"The Garifuna don’t know about AIDS and how to protect themselves from it, since they don’t have electricity and aren’t tuned into the radio, TV and other media," said Hall. "And the idea of wearing a condom goes against their whole culture."
Bill Camp become introduced to the Honduran Garifuna communities when his brother, Dr. Tom Camp, requested his support in constructing the first community clinic in the Garifuna community of Ciriboya. In the process, Camp became acquainted with the Hondurans studying medicine in Cuba and decided to begin the medical brigades.
Accompanying Camp and Hall were Birthing Project staff members Francisco Lefebre, Umsalaama Zaimah, CNM, Nonkululeku Tyehemba, Dr. Nevorn Askari, Elaine Quabner, Leona Spivey, Janeyne Sexton and RoLanda Allaha Wilkins; Bud McKinnney, Vice President, Local 162, Sheet Metal Workers Assocation, AFL-CIO; Dr. Cedric Edwards, the first U.S. graduate of the Latin American School of Medicine of Cuba; noted photographer Arnold Trujillo; and Phil Nelson, a retired Sacramento fire chief. All members of the delegation, including staff members, raised funds to cover the trip expenses.
"It was a great trip and I learned a lot," said Nelson, who was born in Jamaica. "I was impressed that we saw over 3,000 people in just one week. It was clear that we were the only source of health care in the region. I will definitely go on the brigade again; those are my people and I was moved by the beautiful kids that I saw."
Dr. Luther Castillo Harry, coordinator of the Community Hospital of Ciriboya, said the cooperative efforts by Cubans, Hondurans and North Americans are serving as a model for the future development of clinics and health care for Garifuna communities.
"The Project Luagu Hatuadi Waduhenu (for the health of our communities) arose in 1999 as a initiative of the Garifuna students in Cuba seeking a way of contributing to the betterment of the health of our communities," said Harry. "We decided to donate 15 days of our month of vacation working in the Honduran Garifuna communities, shoulder-to-shoulder with the Cuban doctors."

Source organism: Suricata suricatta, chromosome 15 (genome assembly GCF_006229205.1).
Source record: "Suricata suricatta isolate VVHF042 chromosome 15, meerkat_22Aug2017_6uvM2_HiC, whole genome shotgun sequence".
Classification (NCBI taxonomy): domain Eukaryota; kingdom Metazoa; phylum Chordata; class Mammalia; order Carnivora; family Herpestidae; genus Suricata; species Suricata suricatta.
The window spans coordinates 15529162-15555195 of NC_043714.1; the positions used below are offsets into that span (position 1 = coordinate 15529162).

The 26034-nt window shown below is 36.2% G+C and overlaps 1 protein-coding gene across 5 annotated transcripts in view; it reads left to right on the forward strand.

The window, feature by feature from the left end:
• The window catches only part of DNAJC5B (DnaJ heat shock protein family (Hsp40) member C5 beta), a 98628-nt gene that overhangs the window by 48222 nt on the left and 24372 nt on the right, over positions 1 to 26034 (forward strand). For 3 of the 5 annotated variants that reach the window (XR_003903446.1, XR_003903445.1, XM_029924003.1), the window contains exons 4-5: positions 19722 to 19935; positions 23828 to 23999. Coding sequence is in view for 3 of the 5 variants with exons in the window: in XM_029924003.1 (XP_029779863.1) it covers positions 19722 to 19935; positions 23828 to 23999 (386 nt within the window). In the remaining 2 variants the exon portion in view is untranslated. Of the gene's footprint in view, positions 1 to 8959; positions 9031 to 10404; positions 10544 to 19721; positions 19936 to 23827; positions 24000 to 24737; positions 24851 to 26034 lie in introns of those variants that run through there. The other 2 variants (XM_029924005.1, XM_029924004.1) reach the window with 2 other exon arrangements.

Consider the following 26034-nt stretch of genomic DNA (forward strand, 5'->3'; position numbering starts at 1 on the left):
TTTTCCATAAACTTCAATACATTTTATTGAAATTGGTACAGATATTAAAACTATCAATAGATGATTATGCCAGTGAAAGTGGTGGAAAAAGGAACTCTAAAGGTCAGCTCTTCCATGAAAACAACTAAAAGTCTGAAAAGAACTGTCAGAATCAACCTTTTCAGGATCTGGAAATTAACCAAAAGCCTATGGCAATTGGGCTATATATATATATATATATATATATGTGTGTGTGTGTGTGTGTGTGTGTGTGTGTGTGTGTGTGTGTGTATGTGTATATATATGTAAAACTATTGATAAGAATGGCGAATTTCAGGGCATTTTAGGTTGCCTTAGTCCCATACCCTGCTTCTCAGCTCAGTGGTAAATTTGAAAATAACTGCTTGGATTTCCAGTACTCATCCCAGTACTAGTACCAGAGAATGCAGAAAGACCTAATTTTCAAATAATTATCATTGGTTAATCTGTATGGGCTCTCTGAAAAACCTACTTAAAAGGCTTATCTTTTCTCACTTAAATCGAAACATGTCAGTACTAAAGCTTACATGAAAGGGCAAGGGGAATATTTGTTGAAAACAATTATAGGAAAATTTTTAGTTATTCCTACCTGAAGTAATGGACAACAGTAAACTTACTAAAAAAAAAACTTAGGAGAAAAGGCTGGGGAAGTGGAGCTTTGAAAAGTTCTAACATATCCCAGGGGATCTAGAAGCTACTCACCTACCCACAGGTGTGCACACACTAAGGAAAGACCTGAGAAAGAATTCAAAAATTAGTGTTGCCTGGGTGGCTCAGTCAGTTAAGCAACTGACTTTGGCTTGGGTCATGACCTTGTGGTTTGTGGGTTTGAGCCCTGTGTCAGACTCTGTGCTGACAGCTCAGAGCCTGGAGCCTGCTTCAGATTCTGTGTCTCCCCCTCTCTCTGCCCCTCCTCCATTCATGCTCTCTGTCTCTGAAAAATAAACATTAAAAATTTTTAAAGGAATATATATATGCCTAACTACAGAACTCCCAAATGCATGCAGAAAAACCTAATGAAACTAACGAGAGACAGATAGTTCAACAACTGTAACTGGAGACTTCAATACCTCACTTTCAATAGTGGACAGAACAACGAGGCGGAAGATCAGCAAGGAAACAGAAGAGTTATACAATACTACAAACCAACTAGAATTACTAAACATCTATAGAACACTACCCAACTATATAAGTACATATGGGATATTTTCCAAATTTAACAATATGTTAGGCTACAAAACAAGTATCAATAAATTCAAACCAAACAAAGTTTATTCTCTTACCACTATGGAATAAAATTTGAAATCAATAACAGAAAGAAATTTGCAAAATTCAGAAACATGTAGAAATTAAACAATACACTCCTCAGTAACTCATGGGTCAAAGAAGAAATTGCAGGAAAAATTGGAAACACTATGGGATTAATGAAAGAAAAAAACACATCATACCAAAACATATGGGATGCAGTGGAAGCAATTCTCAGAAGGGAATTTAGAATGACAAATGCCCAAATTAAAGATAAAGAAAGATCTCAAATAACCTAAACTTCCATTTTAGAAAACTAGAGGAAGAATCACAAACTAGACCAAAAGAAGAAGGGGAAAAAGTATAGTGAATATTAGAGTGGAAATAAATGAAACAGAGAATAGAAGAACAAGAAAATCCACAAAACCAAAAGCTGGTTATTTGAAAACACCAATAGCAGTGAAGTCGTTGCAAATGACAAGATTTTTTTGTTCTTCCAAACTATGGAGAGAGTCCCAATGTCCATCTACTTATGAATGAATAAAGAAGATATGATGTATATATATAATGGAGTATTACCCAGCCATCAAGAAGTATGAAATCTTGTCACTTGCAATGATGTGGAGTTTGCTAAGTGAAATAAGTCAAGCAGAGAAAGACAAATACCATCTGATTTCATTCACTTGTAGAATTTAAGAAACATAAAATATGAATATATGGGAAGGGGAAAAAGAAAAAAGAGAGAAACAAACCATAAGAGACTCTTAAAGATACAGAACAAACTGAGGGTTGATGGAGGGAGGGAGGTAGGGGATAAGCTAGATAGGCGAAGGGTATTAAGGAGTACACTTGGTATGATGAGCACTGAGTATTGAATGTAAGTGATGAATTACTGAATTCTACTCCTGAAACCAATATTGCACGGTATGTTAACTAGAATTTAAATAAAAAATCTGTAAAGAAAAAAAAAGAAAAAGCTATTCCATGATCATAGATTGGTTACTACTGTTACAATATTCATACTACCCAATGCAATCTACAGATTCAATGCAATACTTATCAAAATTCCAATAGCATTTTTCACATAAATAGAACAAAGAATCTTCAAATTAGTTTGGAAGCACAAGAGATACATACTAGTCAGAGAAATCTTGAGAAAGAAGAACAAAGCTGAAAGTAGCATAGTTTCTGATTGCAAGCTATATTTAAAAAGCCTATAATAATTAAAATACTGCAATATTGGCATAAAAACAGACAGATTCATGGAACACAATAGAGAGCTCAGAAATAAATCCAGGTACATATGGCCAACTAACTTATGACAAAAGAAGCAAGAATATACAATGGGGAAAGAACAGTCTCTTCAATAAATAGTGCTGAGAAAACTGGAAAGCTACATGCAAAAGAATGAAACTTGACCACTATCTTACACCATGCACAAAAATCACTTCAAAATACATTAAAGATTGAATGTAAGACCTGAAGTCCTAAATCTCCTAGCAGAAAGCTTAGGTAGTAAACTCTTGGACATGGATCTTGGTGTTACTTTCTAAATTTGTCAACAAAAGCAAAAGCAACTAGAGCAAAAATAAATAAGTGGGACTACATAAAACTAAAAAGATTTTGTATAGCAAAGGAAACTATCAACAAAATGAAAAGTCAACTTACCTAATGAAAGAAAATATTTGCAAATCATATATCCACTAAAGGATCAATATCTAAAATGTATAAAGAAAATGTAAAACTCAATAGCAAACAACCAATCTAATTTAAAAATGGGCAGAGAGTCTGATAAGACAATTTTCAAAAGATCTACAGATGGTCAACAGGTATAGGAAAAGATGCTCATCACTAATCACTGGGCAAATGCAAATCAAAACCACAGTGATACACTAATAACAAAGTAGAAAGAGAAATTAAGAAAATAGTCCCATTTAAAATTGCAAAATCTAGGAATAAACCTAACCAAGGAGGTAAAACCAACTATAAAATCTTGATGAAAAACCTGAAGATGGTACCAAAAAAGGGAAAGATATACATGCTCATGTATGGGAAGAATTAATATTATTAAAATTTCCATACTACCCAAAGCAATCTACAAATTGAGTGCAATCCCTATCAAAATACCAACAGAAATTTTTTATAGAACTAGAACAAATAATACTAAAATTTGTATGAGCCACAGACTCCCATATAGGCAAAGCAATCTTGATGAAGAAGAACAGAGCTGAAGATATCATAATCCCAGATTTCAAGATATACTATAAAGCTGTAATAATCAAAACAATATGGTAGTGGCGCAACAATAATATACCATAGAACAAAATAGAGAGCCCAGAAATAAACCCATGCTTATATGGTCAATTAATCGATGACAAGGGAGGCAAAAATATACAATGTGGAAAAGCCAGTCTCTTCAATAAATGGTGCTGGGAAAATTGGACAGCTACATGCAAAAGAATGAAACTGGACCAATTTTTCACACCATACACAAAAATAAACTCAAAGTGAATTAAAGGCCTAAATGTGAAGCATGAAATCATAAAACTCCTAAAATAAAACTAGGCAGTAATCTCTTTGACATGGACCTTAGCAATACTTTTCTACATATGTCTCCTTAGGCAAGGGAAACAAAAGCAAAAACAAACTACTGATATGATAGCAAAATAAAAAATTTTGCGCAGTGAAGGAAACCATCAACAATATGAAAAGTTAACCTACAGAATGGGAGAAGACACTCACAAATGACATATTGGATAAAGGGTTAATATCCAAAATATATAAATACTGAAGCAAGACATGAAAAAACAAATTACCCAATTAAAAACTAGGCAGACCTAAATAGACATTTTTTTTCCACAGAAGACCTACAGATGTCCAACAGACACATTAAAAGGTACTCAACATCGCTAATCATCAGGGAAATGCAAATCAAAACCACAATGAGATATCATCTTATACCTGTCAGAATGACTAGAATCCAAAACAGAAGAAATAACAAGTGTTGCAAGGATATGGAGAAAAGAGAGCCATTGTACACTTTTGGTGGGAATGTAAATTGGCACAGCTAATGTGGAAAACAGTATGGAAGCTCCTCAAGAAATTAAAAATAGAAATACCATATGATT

Harry cited the case of a 90-year-old grandmother who said, after being treated by a Garifuna doctor in the maternal tongue for the first time, "Now I can die – it is the first time that a doctor has examined me without disgust."
Not only was the May brigade great for the patients, but also for the doctors themselves. "It was fantastic to have Cuban, U.S. and Honduran doctors all treating one patient," said Camp. "The American doctors learned from the Cuban doctors, while the Cuban doctors learned from the U.S. doctors. And the Hondurans were able to share their expertise in working in the Garifuna communities with the Cuban and American doctors. It was a very exciting experience."
Sponsors of the medical brigade included CHIMES (California Honduras Institute for Medical Education and Supplies), PINCC (Prevention International Cervical Cancer), AHMEN and Project Luagu, Hatuadi Waduhenu.
For more information, call Kathyrn Hall at 916-284-6330 or Bill Camp at 916-927-9772.